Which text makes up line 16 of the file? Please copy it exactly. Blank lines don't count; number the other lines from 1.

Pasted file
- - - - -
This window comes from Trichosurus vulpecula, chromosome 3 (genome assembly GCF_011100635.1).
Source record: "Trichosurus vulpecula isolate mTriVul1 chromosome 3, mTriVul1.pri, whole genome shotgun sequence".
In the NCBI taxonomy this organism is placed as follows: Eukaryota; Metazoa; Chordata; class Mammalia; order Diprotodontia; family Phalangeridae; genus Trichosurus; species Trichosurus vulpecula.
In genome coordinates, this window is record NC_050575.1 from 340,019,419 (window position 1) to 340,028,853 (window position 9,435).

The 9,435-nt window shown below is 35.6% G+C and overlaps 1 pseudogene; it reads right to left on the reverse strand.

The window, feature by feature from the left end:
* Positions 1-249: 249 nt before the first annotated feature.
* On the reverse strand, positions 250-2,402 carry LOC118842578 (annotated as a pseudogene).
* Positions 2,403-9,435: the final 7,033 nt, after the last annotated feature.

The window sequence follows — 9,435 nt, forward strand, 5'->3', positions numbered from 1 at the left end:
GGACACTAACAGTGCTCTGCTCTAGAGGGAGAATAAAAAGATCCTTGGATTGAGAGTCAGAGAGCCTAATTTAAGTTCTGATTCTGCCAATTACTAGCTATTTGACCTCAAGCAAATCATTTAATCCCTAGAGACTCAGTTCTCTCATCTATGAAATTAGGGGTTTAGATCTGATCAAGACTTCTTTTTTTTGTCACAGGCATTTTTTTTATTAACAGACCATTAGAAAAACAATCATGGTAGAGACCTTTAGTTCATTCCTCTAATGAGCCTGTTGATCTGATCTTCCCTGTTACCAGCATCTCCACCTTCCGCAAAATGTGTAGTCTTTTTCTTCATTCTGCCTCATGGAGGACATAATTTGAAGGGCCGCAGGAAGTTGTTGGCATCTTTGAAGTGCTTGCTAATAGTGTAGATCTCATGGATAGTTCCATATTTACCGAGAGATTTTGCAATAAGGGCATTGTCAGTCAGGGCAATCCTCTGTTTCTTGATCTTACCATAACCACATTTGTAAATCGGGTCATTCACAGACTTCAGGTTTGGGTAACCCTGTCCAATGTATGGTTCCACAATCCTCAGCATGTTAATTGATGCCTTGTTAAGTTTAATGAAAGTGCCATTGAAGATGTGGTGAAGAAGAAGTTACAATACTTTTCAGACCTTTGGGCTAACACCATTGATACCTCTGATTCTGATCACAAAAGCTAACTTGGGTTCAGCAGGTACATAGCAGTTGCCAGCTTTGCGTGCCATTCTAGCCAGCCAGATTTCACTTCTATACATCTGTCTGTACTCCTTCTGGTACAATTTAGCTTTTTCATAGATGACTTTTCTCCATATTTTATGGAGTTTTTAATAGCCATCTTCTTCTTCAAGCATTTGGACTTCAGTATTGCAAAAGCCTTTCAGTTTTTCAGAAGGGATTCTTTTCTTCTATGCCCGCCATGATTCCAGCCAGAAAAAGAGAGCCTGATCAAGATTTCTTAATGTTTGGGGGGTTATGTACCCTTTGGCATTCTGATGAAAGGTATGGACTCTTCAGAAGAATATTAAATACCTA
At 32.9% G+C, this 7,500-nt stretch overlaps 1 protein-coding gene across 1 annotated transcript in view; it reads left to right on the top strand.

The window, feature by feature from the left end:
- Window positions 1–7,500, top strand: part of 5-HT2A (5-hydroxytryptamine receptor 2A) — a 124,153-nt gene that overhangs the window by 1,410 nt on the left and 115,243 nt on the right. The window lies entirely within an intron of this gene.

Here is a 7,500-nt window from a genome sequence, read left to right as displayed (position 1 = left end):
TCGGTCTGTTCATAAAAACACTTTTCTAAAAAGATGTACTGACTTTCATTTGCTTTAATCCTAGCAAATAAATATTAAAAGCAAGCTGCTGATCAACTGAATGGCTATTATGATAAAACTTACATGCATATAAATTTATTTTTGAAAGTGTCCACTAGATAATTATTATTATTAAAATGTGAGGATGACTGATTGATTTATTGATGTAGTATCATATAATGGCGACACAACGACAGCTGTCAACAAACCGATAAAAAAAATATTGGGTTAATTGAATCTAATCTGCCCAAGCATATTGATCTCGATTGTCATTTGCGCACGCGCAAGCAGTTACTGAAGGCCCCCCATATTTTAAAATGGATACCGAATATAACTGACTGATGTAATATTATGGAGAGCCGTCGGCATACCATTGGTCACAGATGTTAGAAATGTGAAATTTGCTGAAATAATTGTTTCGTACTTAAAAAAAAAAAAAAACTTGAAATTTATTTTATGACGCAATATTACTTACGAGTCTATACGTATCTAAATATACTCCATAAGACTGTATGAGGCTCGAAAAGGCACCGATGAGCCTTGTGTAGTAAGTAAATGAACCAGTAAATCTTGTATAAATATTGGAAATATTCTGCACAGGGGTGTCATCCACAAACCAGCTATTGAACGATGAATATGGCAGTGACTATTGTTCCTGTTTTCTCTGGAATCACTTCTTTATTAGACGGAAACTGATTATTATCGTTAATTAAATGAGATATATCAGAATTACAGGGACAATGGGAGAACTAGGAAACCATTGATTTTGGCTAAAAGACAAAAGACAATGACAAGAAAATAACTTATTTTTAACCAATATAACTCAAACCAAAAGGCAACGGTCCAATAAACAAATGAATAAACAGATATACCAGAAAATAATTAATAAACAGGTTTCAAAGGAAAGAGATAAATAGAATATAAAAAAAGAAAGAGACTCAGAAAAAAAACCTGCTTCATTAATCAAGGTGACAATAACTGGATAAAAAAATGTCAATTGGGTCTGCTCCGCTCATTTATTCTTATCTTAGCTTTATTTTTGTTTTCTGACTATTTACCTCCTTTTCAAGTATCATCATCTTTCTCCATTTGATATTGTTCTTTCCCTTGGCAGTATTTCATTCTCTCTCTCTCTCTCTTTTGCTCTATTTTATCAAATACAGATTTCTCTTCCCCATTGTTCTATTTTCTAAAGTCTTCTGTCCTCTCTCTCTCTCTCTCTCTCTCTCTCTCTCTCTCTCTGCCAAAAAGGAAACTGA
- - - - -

TCGGTCTGTTCATAAAAACACTTTTCTAAAAAGATGTACTGACTTTCATTTGCTTTAATCCTAGCAAATAAATATTAAAAGCAAGCTGCTGATCAACTGAATGGCTATTATGATAAAACTTACATGCATATAAATTTATTTTTGAAAGTGTCCACTAGATAATTATTATTATTAAAATGTGAGGATGACTGATTGATTTATTGATGTAGTATCATATAATGGCGACACAACGACAGCTGTCAACAAACCGATAAAAAAAATATTGGGTTAATTGAATCTAATCTGCCCAAGCATATTGATCTCGATTGTCATTTGCGCACGCGCAAGCAGTTACTGAAGGCCCCCCATATTTTAAAATGGATACCGAATATAACTGACTGATGTAATATTATGGAGAGCCGTCGGCATACCATTGGTCACAGATGTTAGAAATGTGAAATTTGCTGAAATAATTGTTTCGTACTTAAAAAAAAAAAAAAACTTGAAATTTATTTTATGACGCAATATTACTTACGAGTCTATACGTATCTAAATATACTCCATAAGACTGTATGAGGCTCGAAAAGGCACCGATGAGCCTTGTGTAGTAAGTAAATGAACCAGTAAATCTTGTATAAATATTGGAAATATTCTGCACAGGGGTGTCATCCACAAACCAGCTATTGAACGATGAATATGGCAGTGACTATTGTTCCTGTTTTCTCTGGAATCACTTCTTTATTAGACGGAAACTGATTATTATCGTTAATTAAATGAGATATATCAGAATTACAGGGACAATGGGAGAACTAGGAAACCATTGATTTTGGCTAAAAGACAAAAGACAATGACAAGAAAATAACTTATTTTTAACCAATATAACTCAAACCAAAAGGCAACGGTCCAATAAACAAATGAATAAACAGATATACCAGAAAATAATTAATAAACAGGTTTCAAAGGAAAGAGATAAATAGAATATAAAAAAAGAAAGAGACTCAGAAAAAAAACCTGCTTCATTAATCAAGGTGACAATAACTGGATAAAAAAATGTCAATTGGGTCTGCTCCGCTCATTTATTCTTATCTTAGCTTTATTTTTGTTTTCTGACTATTTACCTCCTTTTCAAGTATCATCATCTTTCTCCATTTGATATTGTTCTTTCCCTTGGCAGTATTTCATTCTCTCTCTCTCTCTCTTTTGCTCTATTTTATCAAATACAGATTTCTCTTCCCCATTGTTCTATTTTCTAAAGTCTTCTGTCCTCTCTCTCTCTCTCTCTCTCTCTCTCTCTCTCTCTCTGCCAAAAAGGAAACTGA